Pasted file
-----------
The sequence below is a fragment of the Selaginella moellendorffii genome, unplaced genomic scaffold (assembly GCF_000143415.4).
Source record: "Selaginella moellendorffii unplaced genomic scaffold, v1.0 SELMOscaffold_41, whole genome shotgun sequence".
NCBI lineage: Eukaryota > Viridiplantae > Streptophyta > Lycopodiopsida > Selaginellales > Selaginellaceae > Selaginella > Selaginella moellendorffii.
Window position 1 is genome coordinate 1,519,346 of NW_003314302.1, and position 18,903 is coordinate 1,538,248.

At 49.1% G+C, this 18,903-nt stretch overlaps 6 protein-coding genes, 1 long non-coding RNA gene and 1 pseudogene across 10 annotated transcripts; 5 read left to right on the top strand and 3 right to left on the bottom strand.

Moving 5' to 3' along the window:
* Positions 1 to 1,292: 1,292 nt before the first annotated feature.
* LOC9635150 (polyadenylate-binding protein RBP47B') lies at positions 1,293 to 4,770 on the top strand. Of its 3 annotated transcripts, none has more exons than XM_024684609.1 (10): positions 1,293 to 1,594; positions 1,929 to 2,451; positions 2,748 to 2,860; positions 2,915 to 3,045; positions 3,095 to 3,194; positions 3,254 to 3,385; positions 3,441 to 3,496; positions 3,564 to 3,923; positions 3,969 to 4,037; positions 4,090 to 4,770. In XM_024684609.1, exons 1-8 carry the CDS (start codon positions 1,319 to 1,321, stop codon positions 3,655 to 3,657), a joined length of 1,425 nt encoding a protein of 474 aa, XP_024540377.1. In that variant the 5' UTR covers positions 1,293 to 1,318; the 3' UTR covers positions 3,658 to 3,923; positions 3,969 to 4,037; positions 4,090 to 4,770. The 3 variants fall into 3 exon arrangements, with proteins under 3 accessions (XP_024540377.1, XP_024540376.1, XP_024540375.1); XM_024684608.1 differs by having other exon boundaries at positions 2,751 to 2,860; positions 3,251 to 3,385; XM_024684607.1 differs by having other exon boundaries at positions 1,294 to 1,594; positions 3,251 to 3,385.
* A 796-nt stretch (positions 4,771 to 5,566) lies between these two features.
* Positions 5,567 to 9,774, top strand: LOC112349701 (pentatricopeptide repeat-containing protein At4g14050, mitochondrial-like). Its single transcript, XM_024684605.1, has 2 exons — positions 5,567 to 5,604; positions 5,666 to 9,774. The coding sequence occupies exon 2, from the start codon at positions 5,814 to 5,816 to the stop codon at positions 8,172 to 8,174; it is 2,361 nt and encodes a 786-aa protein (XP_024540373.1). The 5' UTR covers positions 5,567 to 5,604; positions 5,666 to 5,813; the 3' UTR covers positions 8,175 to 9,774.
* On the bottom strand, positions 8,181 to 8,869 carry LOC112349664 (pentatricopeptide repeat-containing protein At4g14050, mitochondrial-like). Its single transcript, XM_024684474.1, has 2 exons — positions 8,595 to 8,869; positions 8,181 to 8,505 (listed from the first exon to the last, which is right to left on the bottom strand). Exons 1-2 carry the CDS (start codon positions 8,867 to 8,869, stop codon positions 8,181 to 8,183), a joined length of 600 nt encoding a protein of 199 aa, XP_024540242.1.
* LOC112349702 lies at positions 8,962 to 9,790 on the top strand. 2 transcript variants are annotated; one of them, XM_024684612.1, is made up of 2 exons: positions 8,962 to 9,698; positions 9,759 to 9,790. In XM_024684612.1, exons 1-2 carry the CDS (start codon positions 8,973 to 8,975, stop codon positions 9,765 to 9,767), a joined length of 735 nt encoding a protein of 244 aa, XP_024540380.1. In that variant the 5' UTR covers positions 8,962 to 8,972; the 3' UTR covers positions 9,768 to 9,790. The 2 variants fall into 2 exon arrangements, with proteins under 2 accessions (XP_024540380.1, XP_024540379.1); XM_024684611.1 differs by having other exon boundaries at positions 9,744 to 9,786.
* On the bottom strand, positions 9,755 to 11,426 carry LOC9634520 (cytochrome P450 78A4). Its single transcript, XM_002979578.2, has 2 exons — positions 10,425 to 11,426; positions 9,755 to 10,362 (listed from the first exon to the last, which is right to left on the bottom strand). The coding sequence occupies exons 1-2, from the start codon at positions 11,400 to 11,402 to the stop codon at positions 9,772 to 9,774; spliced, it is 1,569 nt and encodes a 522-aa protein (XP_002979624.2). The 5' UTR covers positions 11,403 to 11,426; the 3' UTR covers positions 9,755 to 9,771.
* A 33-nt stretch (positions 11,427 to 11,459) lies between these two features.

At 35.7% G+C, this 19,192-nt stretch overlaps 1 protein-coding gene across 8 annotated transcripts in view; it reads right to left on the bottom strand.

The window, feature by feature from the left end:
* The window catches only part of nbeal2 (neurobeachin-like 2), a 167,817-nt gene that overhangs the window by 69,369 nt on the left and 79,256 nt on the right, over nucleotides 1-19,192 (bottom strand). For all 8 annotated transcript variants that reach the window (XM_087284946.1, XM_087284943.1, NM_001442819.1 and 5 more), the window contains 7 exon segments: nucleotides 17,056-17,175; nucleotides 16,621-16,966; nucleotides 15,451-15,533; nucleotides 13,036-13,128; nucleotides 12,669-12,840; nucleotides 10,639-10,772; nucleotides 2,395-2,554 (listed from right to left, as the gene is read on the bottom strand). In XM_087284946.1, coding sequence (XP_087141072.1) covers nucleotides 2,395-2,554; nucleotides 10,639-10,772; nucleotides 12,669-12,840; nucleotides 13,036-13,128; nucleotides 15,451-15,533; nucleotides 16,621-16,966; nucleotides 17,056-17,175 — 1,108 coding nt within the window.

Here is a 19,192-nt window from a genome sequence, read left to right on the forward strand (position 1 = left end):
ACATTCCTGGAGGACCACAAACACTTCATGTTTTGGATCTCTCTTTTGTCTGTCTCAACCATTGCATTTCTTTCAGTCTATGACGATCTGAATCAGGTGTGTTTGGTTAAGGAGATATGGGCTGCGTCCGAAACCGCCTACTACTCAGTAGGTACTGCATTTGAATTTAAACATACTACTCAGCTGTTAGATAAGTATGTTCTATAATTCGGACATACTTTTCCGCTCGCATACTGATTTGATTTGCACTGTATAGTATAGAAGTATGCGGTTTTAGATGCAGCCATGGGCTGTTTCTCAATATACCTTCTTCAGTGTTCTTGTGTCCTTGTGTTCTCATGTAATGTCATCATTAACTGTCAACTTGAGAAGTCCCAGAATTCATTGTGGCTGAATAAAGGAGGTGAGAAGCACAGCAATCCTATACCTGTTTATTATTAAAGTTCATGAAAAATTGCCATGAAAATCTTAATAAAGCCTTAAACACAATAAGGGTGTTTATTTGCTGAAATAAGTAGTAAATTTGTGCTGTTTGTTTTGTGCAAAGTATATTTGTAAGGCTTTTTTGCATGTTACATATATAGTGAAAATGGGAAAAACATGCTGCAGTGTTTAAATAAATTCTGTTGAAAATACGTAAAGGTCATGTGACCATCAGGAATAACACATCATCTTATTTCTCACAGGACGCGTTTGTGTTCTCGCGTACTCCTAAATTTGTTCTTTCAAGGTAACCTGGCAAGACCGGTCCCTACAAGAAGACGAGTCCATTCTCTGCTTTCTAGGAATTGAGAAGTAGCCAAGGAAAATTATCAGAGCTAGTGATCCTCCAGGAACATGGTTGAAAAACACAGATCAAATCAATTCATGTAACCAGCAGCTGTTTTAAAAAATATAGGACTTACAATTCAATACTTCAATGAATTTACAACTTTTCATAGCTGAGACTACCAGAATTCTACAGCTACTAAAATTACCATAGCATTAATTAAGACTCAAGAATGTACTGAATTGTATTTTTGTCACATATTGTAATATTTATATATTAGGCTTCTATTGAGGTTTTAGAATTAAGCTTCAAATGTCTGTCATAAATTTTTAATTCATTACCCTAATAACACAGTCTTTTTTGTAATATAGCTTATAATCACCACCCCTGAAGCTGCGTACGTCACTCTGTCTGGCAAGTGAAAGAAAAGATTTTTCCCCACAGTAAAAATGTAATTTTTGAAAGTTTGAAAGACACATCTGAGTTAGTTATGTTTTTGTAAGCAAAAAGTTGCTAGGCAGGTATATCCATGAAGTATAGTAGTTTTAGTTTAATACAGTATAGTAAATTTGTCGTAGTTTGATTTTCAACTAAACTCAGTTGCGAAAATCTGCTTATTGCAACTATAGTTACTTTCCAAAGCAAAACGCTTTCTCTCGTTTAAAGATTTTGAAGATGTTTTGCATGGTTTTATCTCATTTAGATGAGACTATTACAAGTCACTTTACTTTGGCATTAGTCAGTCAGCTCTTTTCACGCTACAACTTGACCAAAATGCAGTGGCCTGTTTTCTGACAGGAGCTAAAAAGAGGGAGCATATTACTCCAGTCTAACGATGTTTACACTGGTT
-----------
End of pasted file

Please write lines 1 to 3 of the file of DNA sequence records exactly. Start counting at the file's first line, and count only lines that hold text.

The sequence below is a fragment of the Selaginella moellendorffii genome, unplaced genomic scaffold (assembly GCF_000143415.4).
Source record: "Selaginella moellendorffii unplaced genomic scaffold, v1.0 SELMOscaffold_41, whole genome shotgun sequence".
NCBI lineage: Eukaryota > Viridiplantae > Streptophyta > Lycopodiopsida > Selaginellales > Selaginellaceae > Selaginella > Selaginella moellendorffii.